Building a Tech Law Curriculum – SCL World Café – Friday 15 November 2019, London

November 7, 2019

Given its impact on all our lives, you might wonder why all law students are not taught about information technology (IT). Lawyers are educated in many core areas, such as contracts, torts, public law, criminal law and equity, to name a few. But many specialise in areas where technology is not really in focus, and they will not see the opportunities and threats that the latest technology brings to the legal system. That is not only unfair in terms of their own career development, but it also means that the legal system does not adapt to technology as it should. On 15 November, the SCL aims to help solve that problem by gathering over 100 stakeholders from across the UK to discuss the evolution of the legal curriculum to include a core focus on information technology.

Where has this idea come from?

A year ago, the SCL’s Advisory Board met for the first time. Building on the legal membership of the Society’s previous media/editorial advisory boards, the Trustees wanted an Advisory Board with a wider remit to help the SCL focus on general trends in technology law in everything it does, rather than just in terms of what it publishes. The board now includes expertise drawn from national museums, scientific institutes and academies, and computer science.

In its first meeting last November, the Advisory Board was asked to consider and recommend how the SCL could best deliver on its mission:

“To inform and educate legal and technology professionals, academics and students and the wider audience on the impact of IT on law and legal practice through the promotion of best practice, thought leadership, and the fostering of a global tech law community.”

One of the key recommendations from that initial meeting was for an “Annual SCL IT & Law symposium for lawyers/law students, tech people, university course providers and recruiters.”

With the support of the Trustees, that idea has evolved into the current event.

What’s the specific goal of this event?

The goal of the event is to help ensure that the legal system can survive and adapt itself to technological challenges, with a view to promoting and protecting core principles such as access to justice for all, the Rule of Law, fundamental rights, the integrity of public administration and the constitution.

Why the World Café format?

The legal education system has many participants – students, universities, employers and other stakeholders, including all of us as citizens. The goal of the event is also outward looking. So, we wanted to encourage as wide a range of interested and knowledgeable participants as possible to influence the shape of the tech law curriculum. Rather than hosting a series of lectures, like a normal conference, we thought that the flexible “World Café” format would help us efficiently capture everyone’s thoughts by enabling discussions among small groups of participants, with some short ‘flash talks’ to help focus the discussion.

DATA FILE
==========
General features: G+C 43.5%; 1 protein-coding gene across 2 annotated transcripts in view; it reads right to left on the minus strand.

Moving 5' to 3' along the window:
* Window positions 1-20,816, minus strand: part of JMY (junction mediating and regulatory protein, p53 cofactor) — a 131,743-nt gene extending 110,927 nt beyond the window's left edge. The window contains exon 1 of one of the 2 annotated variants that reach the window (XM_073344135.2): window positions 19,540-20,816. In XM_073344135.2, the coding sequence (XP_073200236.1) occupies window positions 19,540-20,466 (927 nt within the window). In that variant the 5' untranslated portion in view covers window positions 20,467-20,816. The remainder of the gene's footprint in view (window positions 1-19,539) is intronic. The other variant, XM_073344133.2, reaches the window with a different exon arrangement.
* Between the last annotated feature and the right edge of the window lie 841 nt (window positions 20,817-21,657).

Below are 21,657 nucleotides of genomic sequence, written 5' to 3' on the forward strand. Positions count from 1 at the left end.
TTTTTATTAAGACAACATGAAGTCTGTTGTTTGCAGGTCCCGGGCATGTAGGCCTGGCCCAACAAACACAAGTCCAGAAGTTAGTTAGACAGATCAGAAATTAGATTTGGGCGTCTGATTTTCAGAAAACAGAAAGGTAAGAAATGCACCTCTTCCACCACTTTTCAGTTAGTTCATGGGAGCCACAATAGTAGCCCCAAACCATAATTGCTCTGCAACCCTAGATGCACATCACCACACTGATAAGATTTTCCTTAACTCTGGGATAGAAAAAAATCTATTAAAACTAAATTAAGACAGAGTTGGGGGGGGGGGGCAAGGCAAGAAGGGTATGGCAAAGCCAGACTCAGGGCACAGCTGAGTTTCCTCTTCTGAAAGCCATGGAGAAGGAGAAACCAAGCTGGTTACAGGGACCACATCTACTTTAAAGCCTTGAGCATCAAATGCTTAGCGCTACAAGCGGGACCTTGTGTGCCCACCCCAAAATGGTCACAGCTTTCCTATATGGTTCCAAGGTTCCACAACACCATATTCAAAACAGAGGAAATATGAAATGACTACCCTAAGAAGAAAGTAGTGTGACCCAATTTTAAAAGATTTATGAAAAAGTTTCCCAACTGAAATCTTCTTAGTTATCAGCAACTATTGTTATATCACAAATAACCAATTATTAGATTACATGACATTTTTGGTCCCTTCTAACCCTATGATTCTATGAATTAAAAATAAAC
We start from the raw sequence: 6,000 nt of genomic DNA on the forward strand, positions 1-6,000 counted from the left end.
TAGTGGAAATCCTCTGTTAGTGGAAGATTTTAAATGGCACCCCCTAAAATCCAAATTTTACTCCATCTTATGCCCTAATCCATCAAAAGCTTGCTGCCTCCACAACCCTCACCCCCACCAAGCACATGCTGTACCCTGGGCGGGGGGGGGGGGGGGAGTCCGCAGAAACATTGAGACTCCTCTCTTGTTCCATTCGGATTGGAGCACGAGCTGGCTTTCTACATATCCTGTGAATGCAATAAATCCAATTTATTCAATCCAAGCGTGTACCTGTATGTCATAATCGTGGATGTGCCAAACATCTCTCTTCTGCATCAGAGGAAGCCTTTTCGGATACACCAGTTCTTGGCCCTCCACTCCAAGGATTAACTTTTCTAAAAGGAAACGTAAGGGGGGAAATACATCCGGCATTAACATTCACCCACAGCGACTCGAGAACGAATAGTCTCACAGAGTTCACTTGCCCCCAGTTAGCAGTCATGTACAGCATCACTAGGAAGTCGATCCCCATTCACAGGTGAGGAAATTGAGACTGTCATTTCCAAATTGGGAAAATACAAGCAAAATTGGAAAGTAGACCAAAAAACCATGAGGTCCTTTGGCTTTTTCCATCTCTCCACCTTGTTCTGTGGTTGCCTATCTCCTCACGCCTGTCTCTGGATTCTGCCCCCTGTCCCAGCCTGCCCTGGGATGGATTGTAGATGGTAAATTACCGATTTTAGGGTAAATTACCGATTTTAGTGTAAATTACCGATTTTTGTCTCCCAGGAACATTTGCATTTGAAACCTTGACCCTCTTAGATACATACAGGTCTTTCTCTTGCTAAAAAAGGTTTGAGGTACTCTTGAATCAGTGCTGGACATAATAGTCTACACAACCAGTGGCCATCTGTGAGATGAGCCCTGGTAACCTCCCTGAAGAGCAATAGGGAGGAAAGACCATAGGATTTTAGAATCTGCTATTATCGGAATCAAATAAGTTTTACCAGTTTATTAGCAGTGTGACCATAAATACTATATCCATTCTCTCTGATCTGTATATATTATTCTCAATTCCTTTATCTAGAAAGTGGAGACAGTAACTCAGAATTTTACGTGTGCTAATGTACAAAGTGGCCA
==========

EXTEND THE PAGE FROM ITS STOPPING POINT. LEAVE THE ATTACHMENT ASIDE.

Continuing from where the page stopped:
What specific issues or themes will be discussed?

Currently, the questions are framed as follows with the intention of provoking and framing discussion rather than constraining it (note that the questions may be refined for the event in consultation with the World Café facilitator and SCL Trustees):

  1. What technology-related skills/qualities should society reasonably expect from law graduates and qualified lawyers?
  2. Should tech skills be taught as part of the university curriculum or as part of the curriculum of other vocational training?
  3. How can lawyers and law students practicably identify, understand and address the externalities and consequences of incentives designed to circumvent existing law (e.g. tax breaks and other exemptions from liability)?
  4.  How can lawyers and law students practicably identify, understand and address the advent and use of technology to ‘hack’ the law or society itself (e.g. crypto-currencies/DLT, subversion of electoral controls using artificial intelligence and fake news, use of private/encrypted communications by ministers, officials and their advisers)?
  5. How can educators practicably ensure that legal and compliance management/staff remain aware of the jurisprudential/ethical roots of regulation and compliance policies/programmes in areas such as privacy, freedom of information, information security, electoral regulation, public administration?
  6. What reasonably practicable steps can be taken to ensure that the ethical and responsible application of the law to technology is not subverted in practice?

What’s the proposed output?

The output of this event will involve the publication of an SCL ‘green paper’ – a preliminary report intended to provoke discussion – to help guide the evolution of an up to date technology law curriculum.

We would be delighted for the SCL to foster further discussion in the course of that evolution, and to assist in the publication of a follow-up white paper, if that’s what participants suggest.

Attendance at this event is free of charge and open to all.

Bookings: Please email to register your interest in this event.